“The ZBA had decided that the plant required a special permit because it would produce electricity through incineration. But the Land Court ruled that the term ‘incineration’ applies to the elimination of ‘waste’ — and that the green wood chips the plant would burn are not waste,” Drane wrote.

The article also included quotes from Jon Bos, a climate change columnist who worked for a firm that attempted to build a biomass plant in Russell, who stated that the state regulations require specialized scrubbers that filter out 99 percent of particulate matter that create health hazards and at the time said he was generally supportive of biomass projects.

But local area activists remain skeptical of the biomass plant. Pyle said Hampden County already has higher than normal ozone levels and the plant could contribute to more pollution in the area.

“We have a real problem here with existing asthma rates,” she explained. “We are a leader in asthma-related fatalities and also asthma-related emergency room visits. This is not just some abstract thing. This is real people who cannot breathe.”

Elias Seeland, 27, of Amherst, said he believes it’s important to take the proposed regulation changes seriously because they could have an adverse impact on our health and climate.

Katy Pyle hands Elias Seeland, 27, of Amherst, a packet of information before the group speaks to residents on Curve Street in Springfield.

“Putting biomass back into the RPS is just stupid and irresponsible, so I think it’s really important that we make our voices heard at the DOER hearing on Wednesday,” he explained.

Kei’Shairra Jackson, 21 of Springfield said she became involved as an intern with Arise for Social Justice because her brother had asthma growing up, which affected his health.

“This is not something that’s really talked about in the black community,” she said. “I didn’t really know much. But then with coming to Arise a couple of years ago, they were also still fighting this same problem. When I was asked to come back and help out, it just felt like something that I had to. It’s affecting our youth. It’s affecting everyone in ways that some of us just don’t know about.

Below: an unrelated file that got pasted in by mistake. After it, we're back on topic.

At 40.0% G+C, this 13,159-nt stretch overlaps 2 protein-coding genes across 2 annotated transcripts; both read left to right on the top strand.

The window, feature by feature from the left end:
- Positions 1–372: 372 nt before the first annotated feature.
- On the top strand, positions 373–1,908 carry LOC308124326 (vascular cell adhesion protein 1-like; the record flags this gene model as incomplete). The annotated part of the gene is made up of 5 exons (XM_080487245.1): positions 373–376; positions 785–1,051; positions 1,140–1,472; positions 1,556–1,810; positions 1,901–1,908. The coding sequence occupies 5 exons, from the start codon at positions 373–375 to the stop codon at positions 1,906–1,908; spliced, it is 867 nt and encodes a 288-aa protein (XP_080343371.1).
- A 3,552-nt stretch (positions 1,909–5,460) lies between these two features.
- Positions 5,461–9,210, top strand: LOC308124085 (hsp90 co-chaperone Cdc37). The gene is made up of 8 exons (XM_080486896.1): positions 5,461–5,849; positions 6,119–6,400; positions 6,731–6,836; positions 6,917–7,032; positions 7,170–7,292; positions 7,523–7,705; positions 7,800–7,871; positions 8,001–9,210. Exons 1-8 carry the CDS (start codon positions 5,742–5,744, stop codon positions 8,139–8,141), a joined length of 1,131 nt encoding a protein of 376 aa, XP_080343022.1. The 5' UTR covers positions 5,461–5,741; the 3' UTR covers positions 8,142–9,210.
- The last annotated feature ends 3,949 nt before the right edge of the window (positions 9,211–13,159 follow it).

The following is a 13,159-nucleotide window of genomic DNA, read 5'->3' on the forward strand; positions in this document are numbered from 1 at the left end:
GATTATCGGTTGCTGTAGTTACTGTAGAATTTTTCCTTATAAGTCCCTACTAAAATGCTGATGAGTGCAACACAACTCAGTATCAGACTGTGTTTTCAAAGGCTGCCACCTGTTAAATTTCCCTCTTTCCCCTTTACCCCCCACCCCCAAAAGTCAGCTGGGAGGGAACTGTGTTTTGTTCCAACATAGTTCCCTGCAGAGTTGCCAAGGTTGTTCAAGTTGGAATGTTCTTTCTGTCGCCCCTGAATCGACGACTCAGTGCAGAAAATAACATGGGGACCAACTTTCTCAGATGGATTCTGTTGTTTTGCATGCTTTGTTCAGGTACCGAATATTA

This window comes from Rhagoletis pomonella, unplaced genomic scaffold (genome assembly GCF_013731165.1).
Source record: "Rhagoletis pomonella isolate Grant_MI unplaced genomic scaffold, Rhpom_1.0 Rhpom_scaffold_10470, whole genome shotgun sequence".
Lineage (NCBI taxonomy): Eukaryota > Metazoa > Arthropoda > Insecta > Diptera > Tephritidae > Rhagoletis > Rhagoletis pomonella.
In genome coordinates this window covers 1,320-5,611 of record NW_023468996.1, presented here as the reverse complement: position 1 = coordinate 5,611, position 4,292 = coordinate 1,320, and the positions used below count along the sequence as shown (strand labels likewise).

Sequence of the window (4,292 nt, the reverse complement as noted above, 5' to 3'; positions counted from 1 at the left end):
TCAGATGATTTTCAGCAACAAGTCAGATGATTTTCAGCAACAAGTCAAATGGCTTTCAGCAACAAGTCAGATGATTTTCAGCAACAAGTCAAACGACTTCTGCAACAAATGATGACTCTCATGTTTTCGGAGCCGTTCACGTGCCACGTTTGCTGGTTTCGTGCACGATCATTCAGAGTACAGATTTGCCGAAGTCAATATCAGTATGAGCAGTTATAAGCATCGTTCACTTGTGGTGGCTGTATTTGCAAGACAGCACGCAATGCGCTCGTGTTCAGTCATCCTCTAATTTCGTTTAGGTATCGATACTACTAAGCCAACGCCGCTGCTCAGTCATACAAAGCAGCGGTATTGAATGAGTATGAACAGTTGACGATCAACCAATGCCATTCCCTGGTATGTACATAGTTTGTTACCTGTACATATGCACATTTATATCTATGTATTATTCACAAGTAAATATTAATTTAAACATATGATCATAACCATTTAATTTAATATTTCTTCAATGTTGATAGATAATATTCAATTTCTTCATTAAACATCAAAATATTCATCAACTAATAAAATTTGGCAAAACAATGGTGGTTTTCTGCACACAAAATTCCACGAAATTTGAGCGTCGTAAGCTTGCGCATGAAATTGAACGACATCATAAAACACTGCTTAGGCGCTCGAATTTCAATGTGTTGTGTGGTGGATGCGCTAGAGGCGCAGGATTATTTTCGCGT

Mary Jones, an organizer with New England-based Toxics Actions Center, said she believes the biomass plant in Springfield is environmental racism.

“We know for a fact, we have 20 years of research and plus from the academic community, proving what communities of color and low income communities have known all along, which is that hazardous facilities are cited next to poor people and people of color. That’s a clear pattern in Springfield, which already has a garbage incinerator in town and now they’re planning on building the largest biomass plant in the state in the city,” she added.

Syair Bey, a 31-year-old outreach and youth organizer with Arise for Social Justice, said two years ago he spoke out against biomass plants in the city causing health harms as an activist.

“Why do we have to tell you about our health risks to kind of persuade you? When ‘No’ should be ‘No,’” he asked. “It’s ‘No’ in your community and should be ‘No’ in our community.”

Chris Goudreau can be reached at